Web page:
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Guatemala coach De Leon's long and winding road to the top

  • Guatemala will host the Concacaf qualifiers for Lithuania 2021
  • Regional competition runs from 3 to 9 May
  • Guatemala coach Estuardo de Leon optimistic about their chances

When he was growing up in Zona 18, one of Guatemala City’s toughest neighbourhoods, Estuardo de Leon had two paths to choose. The first was the easier: a life of drugs, violence and easy money, which is something he could have done with at the time, his family being poor.

The second was much more uncertain, would take much longer and would not bring him a lot of money. But that second path was the one that he chose. “Football really helped me take my life forward,” De Leon told FIFA.com in an exclusive interview. “My neighbourhood was a place, like so many others in the world, where it was easier to get caught up in a life of drugs and petty crime than have a sporting career of any kind. I was lucky enough to live three blocks away from all the football pitches.”

Such was De Leon’s desire to make his way in futsal and play for his country that he made some pretty big sacrifices, as he explained. “There were these private futsal courts that were built in 1998 and a couple of years later Fernando Ferretti [Guatemala’s Brazilian futsal coach at the time] asked me if I wanted to take part in some trials he was organising ahead of the World Cup, which the country was hosting later that year.

“I’d stopped playing for about a month or so because there were so many players in contention and I was doing a degree in PE/Sports as well. I wanted to finish it on time, so I stopped training. But then I met up with Coach Ferretti and he told me I had a great chance of making the squad. That was when I really started to fall in love with the game.”

The sacrifices did not stop there: “I always worked when I played, and in 2000 the training sessions were at night, so I taught from seven in the morning to three in the afternoon and then I went to the court and waited for training. Study, work and train – that was my routine.

“In 2008 I had to juggle a lot of things. I went to the gym at five in the morning and did an hour there. Then I was at school from seven to one and I went to another school in the afternoon to teach little kids from two to four. I’d also started to coach a second-division futsal team, so that was from 5:30 in the evening to 7:30. Then I’d go and train with the national team from eight at night to ten. And that was my entire 2008, the only year we managed to get out of the group phase at the World Cup.”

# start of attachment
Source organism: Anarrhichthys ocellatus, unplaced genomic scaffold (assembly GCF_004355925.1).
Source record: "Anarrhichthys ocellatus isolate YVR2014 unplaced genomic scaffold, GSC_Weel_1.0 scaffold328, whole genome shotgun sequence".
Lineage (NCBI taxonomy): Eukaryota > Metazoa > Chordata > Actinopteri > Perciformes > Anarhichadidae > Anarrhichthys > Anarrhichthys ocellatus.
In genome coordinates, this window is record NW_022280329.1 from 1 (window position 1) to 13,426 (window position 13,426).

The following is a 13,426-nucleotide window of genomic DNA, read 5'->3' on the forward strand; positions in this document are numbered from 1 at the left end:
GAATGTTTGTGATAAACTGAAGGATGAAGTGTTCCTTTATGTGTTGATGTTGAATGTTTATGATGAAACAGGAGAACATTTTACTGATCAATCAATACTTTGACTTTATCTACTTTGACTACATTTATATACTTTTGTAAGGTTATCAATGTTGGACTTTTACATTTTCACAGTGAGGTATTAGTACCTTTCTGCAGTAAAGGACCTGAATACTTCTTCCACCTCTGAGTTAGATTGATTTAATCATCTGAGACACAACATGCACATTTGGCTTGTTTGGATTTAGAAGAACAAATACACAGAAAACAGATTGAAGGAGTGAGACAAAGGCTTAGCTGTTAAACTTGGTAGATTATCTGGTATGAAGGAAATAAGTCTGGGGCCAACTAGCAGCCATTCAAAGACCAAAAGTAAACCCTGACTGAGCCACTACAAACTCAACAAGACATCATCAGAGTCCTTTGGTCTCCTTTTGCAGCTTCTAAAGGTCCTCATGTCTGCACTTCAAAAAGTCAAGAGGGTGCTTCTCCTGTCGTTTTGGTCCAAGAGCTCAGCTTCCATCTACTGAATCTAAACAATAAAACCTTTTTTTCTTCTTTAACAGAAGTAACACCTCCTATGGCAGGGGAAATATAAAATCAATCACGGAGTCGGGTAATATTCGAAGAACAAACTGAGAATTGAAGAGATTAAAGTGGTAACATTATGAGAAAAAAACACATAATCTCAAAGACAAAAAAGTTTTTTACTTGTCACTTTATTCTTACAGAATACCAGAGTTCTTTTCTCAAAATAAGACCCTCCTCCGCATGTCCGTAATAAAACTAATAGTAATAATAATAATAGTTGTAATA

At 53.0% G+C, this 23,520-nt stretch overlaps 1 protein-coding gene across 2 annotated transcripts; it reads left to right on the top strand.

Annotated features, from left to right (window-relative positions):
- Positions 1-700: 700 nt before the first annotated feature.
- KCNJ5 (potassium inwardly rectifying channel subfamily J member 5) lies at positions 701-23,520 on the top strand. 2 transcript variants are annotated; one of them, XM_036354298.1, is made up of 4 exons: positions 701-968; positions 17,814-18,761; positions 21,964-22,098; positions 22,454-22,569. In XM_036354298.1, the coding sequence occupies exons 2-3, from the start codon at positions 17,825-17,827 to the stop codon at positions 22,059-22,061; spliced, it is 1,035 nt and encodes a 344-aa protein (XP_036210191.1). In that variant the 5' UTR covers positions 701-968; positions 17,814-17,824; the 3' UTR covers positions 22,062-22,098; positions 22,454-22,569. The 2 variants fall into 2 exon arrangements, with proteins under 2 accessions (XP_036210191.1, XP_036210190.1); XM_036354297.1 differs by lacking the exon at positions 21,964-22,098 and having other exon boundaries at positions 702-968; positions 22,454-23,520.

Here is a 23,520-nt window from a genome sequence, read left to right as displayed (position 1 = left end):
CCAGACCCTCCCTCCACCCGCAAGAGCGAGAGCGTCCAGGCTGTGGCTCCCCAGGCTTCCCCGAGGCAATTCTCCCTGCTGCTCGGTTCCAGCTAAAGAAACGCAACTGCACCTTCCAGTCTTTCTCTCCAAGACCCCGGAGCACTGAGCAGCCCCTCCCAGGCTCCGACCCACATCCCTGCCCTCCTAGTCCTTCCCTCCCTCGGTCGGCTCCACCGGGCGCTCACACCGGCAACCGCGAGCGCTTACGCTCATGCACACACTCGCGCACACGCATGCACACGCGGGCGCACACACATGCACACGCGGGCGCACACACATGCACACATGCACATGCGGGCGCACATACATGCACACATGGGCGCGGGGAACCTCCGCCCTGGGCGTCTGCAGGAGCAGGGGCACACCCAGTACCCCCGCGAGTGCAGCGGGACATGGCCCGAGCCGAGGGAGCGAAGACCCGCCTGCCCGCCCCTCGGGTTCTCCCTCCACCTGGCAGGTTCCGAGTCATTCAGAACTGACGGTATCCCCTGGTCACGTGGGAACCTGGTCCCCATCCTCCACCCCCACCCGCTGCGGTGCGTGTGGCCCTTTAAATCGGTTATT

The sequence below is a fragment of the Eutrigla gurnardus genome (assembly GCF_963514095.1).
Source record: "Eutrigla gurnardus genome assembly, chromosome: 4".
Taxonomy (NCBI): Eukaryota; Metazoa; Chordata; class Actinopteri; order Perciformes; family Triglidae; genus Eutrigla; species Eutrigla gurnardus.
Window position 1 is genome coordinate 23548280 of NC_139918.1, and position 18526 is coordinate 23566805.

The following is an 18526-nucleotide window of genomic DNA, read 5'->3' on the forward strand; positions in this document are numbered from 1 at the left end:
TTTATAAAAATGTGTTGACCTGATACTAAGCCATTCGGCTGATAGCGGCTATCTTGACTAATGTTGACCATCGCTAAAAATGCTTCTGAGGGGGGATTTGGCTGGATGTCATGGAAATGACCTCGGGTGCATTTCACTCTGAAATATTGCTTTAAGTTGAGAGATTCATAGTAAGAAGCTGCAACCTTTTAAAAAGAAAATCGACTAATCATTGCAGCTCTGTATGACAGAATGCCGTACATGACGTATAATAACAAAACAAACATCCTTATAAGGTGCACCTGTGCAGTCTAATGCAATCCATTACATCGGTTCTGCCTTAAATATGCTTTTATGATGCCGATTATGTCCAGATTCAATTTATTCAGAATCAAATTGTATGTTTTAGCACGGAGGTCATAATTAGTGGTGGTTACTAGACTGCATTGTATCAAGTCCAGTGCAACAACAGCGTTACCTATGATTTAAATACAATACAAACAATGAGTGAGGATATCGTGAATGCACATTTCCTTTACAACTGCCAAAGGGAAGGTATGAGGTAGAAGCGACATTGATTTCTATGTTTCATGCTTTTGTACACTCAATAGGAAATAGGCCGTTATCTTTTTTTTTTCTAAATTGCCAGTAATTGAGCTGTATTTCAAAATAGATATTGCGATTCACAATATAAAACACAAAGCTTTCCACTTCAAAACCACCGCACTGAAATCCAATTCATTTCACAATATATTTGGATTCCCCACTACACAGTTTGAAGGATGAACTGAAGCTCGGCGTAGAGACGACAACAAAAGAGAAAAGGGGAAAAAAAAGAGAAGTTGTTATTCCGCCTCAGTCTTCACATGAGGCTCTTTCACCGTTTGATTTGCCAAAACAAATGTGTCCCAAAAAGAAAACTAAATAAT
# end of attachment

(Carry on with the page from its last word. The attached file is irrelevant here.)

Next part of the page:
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De Leon was the captain of a side that was going places. Since making their World Cup debut on home soil in 2000, they have only failed to qualify for the tournament once and have graced the last three.

“We made really rapid progress and we were lucky enough to have two great coaches along the way,” said De Leon. “In 2000, we had Fernando Ferretti, who has had a long association with the sport and taught us a lot. And in 2003, the Spanish coach Venancio Lopez took charge. He’s had a long career in world futsal, which also helped, as has playing in international competitions and coming up against top class teams like Brazil and Spain and the clubs from their leagues.”

The man in charge

Though his playing days are behind him, De Leon’s love for and bond with futsal remains as strong as ever. It was a logical step for him to take over as coach of his beloved national team ahead of the Concacaf qualifiers for the FIFA Futsal World Cup Lithuania 2021™, which Guatemala will be hosting.

“I think Guatemala are in a really good place,” he added. “Just as we did in the last few qualifiers, I can see the boys making it to yet another World Cup. I think we can even make the final of the qualifying competition and win it.”

De Leon will be passing on all his experience to his players in his first major test as coach: “I made a lot of mistakes when I was a player, the kind of mistakes that I’m able to anticipate now and tell the players about. I can also anticipate the kind of situations that crop up in matches so we can take control of them.”

Having prepared Guatemala for their next World Cup qualification challenge, De Leon is keen to join Ferretti and Lopez in making his mark on the history of Guatemalan futsal. Unlike them, however, he learned his trade on the courts and streets of Guatemala and in its neighbourhoods.

Determined to achieve something big with the country he loves, he added: “I’d love for us to go down in history. We’ve got it in us and we’re ready for it too. We need to walk the walk now. We’ll see what happens in the tournament, but we’re going to have a shot at making history by qualifying and trying to go further at the World Cup than we’ve ever done before and make it past the group phase. I’m so excited about being able to do my bit for Guatemalan sport.”

Sourced from FIFA

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